Photo Information

Lt. Col. Mark Mitchell provides Mayor Latif Obaid Ayadah (left), mayor of Ramadi, Iraq, a brief on the Sister Cities International program May 19. The program will match Ramadi with a U.S. community to promote peace through mutual respect, understanding and cooperation.

Photo by Capt. Will Klumpp

Ramadi: Seeking sister city

23 May 2008 | Task Force Ramadi Public Affairs

The invitation has been sent. Ramadi, the capital city of Iraq’s Al Anbar province, is seeking one special U.S. community with which to join in promoting peace through mutual respect, understanding and cooperation.

This is the goal of Sister Cities International, a nonprofit citizen diplomacy network representing more than 2,500 communities in 134 countries.

The program was recently introduced to the mayor of Ramadi, Mayor Latif Obaid Ayadah, by Lt. Col. Mark Mitchell of Task Force Ramadi. “The Sister Cities initiative will help establish relationships with a U.S. community,” said Mitchell. Ayadah responded without hesitation, giving Mitchell his permission to have Ramadi entered into the Sister Cities Web site and start the process of finding an American city that matches up well with the Iraqi city.

Mitchell is one of several task force members supporting the Department of State’s embedded Provincial Reconstruction Team 2 – Ramadi. The ePRTs assist the local governments in building their capacity to govern more effectively and deliver essential services. The ePRT-Ramadi is focusing on strengthening the capacity of the municipal government to transition to Iraqi self-reliance.

“I spent some time researching and trying to come up with what would be an ideal community match for Ramadi,” Mitchell said. Based on the demographics of Ramadi, he believes the best U.S. match would be a state capital city with a strong agricultural sector, a university and a significant Arab or Muslim population. He said that an initial search of U.S. cities based on these criteria yielded 25 possible matches.

After getting the approval of Ayadah to incorporate Ramadi into the program, Mitchell began inputting information about the city into the Sister Cities Web site.

“When you register the city, you have to do a write-up of about six-hundred words,” he said. He first tried to identify what the selling point of Ramadi would be. “Why would you, as a U.S. community, want to partner with Ramadi? Well Ramadi has a unique history,” he said. “The people directly experienced rule by al-Qaeda. All al-Qaeda did was commit atrocities and the people got sick of it. They rose up against them, with the help of coalition forces, and overthrew al-Qaeda in the city,” he said. “So the selling point of Ramadi to an American community is having a common foe that we are fighting against.”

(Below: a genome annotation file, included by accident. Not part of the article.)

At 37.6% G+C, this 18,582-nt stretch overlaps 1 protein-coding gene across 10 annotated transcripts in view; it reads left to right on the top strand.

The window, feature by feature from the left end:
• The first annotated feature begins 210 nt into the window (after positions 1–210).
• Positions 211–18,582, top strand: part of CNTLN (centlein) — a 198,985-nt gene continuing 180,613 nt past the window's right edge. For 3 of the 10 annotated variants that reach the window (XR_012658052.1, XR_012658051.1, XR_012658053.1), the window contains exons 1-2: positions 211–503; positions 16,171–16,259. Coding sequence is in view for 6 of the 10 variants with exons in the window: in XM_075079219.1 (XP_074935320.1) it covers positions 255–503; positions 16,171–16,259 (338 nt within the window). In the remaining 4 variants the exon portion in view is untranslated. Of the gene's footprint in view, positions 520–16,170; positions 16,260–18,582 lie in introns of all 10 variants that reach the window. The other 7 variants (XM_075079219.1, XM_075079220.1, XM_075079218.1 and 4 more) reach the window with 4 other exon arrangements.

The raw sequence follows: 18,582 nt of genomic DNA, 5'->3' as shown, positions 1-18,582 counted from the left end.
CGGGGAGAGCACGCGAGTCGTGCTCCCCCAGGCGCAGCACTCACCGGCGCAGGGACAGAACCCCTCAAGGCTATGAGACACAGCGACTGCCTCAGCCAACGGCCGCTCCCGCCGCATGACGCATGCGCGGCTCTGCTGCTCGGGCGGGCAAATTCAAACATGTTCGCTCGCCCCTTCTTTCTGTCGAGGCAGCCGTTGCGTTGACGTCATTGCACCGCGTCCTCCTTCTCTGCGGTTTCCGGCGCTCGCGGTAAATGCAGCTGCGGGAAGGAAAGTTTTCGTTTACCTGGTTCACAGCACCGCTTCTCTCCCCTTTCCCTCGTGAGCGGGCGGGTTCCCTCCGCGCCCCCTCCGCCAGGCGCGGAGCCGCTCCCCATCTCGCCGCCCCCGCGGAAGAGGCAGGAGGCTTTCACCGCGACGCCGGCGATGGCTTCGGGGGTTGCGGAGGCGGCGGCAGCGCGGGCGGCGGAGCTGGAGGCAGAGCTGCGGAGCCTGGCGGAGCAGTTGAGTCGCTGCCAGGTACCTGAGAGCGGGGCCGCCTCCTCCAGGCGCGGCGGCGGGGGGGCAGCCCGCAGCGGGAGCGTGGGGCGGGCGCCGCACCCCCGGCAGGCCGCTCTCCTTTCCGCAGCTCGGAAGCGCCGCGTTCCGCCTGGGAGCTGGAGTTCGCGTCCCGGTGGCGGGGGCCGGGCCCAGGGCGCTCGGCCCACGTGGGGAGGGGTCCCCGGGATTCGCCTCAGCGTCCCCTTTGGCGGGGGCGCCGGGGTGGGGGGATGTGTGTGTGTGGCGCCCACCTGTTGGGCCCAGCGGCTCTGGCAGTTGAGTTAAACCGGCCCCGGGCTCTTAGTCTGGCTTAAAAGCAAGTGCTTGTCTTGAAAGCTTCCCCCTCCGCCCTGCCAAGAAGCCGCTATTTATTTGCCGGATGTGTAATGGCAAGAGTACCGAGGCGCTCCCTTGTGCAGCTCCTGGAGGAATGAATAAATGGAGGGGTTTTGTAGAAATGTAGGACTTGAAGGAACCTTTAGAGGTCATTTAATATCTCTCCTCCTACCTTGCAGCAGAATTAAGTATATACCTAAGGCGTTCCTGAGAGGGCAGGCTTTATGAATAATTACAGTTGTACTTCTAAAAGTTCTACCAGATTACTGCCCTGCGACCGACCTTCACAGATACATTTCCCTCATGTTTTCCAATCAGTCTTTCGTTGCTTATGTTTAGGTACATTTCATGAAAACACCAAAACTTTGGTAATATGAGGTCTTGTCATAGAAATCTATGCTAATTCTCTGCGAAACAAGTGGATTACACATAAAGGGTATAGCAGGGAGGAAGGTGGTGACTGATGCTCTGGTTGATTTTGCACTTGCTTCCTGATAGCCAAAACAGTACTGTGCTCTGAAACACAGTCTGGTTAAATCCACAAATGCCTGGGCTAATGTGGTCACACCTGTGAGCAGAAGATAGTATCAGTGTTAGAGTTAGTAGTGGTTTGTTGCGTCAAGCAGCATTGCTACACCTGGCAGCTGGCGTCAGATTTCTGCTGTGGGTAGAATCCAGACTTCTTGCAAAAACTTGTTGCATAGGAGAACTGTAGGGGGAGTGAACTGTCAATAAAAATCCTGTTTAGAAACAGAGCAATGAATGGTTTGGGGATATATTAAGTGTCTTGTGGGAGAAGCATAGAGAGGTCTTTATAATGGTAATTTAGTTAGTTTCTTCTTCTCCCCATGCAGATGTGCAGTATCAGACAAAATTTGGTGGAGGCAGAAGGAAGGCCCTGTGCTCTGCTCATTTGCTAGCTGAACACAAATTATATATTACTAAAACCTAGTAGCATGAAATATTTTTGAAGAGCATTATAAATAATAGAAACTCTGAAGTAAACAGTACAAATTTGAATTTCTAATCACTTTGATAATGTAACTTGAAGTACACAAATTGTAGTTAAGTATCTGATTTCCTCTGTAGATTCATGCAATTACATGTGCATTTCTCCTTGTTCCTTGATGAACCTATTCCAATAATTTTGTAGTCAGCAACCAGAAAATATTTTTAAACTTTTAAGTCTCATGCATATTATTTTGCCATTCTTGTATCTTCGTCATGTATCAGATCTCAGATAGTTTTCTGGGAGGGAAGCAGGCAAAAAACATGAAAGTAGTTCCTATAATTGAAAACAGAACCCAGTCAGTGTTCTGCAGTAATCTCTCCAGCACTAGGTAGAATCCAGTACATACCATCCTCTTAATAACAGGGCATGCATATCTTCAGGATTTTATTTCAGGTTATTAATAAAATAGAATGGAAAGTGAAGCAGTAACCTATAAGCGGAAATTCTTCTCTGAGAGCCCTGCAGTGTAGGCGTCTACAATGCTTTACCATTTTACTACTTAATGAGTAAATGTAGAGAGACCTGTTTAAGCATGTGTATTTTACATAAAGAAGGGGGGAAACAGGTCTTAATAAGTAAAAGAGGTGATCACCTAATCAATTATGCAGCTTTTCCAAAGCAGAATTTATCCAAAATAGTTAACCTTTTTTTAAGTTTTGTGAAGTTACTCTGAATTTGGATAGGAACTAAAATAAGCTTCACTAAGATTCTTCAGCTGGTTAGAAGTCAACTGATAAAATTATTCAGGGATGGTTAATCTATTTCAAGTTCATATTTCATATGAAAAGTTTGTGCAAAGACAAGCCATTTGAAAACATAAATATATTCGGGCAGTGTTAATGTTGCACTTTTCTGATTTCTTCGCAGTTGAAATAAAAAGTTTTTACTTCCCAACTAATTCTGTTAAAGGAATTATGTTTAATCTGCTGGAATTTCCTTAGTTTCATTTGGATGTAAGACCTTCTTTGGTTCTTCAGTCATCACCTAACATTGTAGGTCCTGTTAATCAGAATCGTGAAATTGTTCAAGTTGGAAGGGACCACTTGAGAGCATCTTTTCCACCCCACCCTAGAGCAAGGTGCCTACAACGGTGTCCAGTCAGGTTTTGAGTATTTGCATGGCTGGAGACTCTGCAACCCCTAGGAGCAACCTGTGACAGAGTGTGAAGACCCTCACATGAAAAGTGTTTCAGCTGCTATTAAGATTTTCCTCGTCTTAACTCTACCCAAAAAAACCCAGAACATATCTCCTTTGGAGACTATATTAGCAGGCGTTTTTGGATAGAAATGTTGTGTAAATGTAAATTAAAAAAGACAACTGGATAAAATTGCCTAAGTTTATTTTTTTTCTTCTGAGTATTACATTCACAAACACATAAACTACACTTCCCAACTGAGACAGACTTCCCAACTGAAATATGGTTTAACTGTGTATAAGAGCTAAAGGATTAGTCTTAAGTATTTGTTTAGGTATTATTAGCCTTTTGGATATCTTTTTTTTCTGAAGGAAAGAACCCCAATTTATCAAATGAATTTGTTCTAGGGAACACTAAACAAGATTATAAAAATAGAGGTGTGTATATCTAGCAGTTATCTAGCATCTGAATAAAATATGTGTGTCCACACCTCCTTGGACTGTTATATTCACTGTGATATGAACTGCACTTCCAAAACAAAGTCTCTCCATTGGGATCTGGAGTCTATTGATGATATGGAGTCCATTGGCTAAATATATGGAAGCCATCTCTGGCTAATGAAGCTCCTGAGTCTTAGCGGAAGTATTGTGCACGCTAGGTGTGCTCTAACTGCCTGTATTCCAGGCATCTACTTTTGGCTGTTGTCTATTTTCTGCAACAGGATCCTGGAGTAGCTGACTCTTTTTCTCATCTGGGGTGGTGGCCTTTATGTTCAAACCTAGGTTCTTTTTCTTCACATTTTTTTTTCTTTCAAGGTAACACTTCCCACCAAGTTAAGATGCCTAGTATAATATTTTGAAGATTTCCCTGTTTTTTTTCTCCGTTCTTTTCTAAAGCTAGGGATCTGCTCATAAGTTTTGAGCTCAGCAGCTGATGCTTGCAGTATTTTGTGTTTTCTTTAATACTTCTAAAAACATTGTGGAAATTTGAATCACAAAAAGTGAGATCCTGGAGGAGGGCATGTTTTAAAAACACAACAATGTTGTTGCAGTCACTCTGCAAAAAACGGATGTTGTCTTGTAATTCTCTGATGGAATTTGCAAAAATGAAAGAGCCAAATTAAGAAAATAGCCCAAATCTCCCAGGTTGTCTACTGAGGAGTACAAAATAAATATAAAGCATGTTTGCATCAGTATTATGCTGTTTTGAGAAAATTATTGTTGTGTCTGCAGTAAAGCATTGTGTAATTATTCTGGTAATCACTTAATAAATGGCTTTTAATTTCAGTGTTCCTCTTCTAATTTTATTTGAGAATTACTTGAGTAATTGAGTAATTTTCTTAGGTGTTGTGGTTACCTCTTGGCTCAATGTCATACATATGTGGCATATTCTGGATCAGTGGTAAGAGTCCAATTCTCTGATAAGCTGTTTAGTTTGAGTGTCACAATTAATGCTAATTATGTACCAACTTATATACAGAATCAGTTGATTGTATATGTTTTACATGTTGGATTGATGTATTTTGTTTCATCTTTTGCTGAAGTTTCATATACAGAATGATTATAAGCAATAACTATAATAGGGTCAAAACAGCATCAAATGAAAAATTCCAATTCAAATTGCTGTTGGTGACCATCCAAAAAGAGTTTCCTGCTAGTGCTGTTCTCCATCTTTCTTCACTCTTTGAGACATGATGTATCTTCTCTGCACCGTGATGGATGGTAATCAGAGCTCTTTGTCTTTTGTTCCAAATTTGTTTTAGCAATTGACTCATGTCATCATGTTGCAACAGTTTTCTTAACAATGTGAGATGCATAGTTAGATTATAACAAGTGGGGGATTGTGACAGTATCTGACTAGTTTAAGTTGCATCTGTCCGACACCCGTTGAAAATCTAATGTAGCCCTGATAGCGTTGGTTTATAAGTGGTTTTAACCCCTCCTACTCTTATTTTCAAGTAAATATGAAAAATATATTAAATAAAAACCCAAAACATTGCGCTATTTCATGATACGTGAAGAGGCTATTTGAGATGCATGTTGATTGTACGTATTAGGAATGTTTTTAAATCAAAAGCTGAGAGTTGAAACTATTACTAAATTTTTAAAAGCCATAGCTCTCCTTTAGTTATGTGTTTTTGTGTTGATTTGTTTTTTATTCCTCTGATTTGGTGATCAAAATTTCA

Ramadi is the latest of more than 10 Iraqi cities to join in the peace program. The city and its future sister community in the U.S. can benefit from information exchanges on topics ranging from arts and culture to essential government services and emergency response. There are also opportunities for student exchange programs between universities and annual conferences where city representatives can meet and discuss the relationships between the communities.

Once an American community has been identified as a match for Ramadi, the two cities will exchange letters of interest that will establish a relationship. Committees of citizen volunteers will be formed to work closely with the city governments in coordinating the sister city activities. Citizen committees help ensure the sustainment of the program and encourage broad community support. The relationship is formalized with the highest elected officials of each city signing a Sister Cities International agreement. Once this is complete, the communities will begin implementing mutually agreed upon projects.

Mitchell said he is submitting a grant request to help fund projects associated with the program. “This will help with things like bringing Al Anbar University personnel over to a sister city, or lawyers, or city council members. The funds will also help with costs associated with shipping things like agricultural and medical equipment, school supplies or books for the university,” he said. Although equipment and supplies may be donated, there is still a cost for getting them to Iraq.

Mitchell said he thinks one of the most important reasons for getting Ramadi paired with a U.S. community through the Sister Cities International program is to help establish relationships that will last beyond the presence of American service members in the area. With the help of ePRT – 2 Ramadi, relationships built between local citizens and their U.S. counterparts will enable access to expertise and training in the areas of governance, rule of law, medicine, business, economics, finance, agriculture, tourism, education and many others. “This will give the two communities a chance to build a strong relationship so that once we are gone, they can just pick up a phone or send an email and request help or just converse.”

Task Force Ramadi is a tailored task force made up of more than 100 military and civilian personnel from the Army, Navy, Air Force and Marine Corps forward deployed to Camp Ramadi to support ongoing operations in Multi National Force-West’s area of operations. The task force deployed from Standing Joint Force Headquarters, U.S. Joint Forces Command, Norfolk, Va., Feb. 16, 2008.